So what was Frankl’s own meaning that kept him alive through four concentration camps? Oddly enough it was this theory of logotherapy. When he was detained by the SS, he had a nearly completed manuscript detailing his theories and approaches. This work detailed his analysis of his own work and findings, his theories and new psychological approach, and would eventually form the book The Doctor and the Soul: From Psychotherapy to Logotherapy. It was nearly 300 pages of his life’s work up to that time, as it was seized by camp guards after entering the camps and destroyed. That might have been the end of it had he not felt this to be his own important gift to humanity. He felt so strongly in this that over the next few years, while still in the various camps, he worked to rewrite the manuscript scrawling notes on whatever he could get his hands on. He even claims this burning desire to bring this book to realization is what kept him from succumbing to typhus like so many others. It also got him through some of the day to day hardships in the camps. One particular day after being forced to hike to a work site in the freezing winds with sore legs and feet, lamenting this day and what lay ahead, he had the image of himself standing on a podium in front of an audience lecturing on psychology and philosophy; this helped him at that moment in his depths by rising above the current circumstances and even viewing himself having survived them in the past. This was also a part of his theory: it focuses on the future, or as he puts it “on the meanings to be fulfilled by the patient in his/her future.” His own work and work as a camp doctor helped him survive the horrors of the Holocaust.
So what can we take from his teachings and experiences? How can he teach us to live a life of perseverance? First and foremost, we must realize that while life is random, rough, sometimes tortuous, it has multiple chances to learn more about it and ourselves. We are creatures that search for meaning in life and it seems that we can create that meaning for our lives as well. Frankl says “this meaning is unique and specific in that must and can be fulfilled by him alone; only then does it achieve a significance which will satisfy his own will to meaning.” Is it the creation of a work of art, or the writing of a great novel? Is it the work one does in life, or helping to raise the life they have created? Any of these can fulfill that meaning to life and keep us as individuals moving forwards. Again as Frankl said, “In a word, each man/woman is questioned by life; they can only answer to life by answering for their own life; to their life they can only respond by being responsible.”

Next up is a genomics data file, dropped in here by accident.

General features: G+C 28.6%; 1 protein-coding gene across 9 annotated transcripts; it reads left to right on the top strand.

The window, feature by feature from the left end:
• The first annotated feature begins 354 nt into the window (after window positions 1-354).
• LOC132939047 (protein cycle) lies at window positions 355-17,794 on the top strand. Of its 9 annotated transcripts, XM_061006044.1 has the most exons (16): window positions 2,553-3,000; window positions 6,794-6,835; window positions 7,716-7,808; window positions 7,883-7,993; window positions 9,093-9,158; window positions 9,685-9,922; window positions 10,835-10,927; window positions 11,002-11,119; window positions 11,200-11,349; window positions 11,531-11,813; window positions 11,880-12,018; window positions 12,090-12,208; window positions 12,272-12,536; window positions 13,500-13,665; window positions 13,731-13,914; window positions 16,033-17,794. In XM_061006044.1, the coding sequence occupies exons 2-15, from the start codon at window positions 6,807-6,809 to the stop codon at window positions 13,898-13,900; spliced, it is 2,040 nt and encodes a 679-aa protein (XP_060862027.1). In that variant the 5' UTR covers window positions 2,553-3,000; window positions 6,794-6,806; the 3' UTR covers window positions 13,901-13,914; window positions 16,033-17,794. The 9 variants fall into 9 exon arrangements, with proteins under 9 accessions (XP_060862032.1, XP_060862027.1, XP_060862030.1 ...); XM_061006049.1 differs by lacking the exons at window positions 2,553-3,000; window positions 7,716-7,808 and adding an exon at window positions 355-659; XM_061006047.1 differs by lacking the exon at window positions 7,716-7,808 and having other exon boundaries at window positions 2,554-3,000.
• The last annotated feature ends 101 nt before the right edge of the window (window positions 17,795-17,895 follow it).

It is also important to know that these desires to achieve can be frustrated. There are always obstacles in the way and each can provide moments of doubt. This is to be expected and in some ways appreciated. One of the ways logotherapy differs from most psychological methods is how it views mental health. Most modes of psychoanalysis trends towards finding homeostasis, or a tensionless mental state; logotherapy acknowledges that a certain degree of tension is needed for mental health, in this case the tension between what a person has already achieved and what they have yet to achieve. Think of a bow and arrow. When a bow has no tension placed upon it, the arrow remains stationary, it may even fall off. To send the arrow flying to an intended target, you must put tension on the string to propel the arrow. That positive tension is what is needed to push you where you need to go. As Frankl says “what man actually needs is not a tensionless state but rather the striving and struggling for a worthwhile goal, a freely chosen task.”
This meaning we seek is very individual, very specific at any given moment. What gave us meaning as children may not be the same thing that gives us meaning now. It can change and we have to recognize when such a time happens. It doesn’t mean that what we believed was wrong, but that that what we believed then no longer applies now. If we are beings that strive for meaning, we need new goals to achieve as we go.
I find this very helpful in that the past is not something gone and forgotten, but something that can be built upon. In the camps, Frankl was being marched out in the cold and wind to one of their work details. The prisoner next to him said “If our wives could see us now. I do hope they are better off in their camps and don’t know what is happening to us.” At that point Frankl had no idea whether his wife was dead or alive, but that statement brought her image to his mind. Through the march and the detail of the day, he held her image in his mind, even having imaginary conversations with her. It got him through that time, but it also taught him that none of what happened in the camp can take away the love he knew with his wife whether she be alive or not (His wife did in fact die in the Bergen-Belsen camp). On a higher level, he said that at that moment he realized that “the salvation of man is through love and in love.”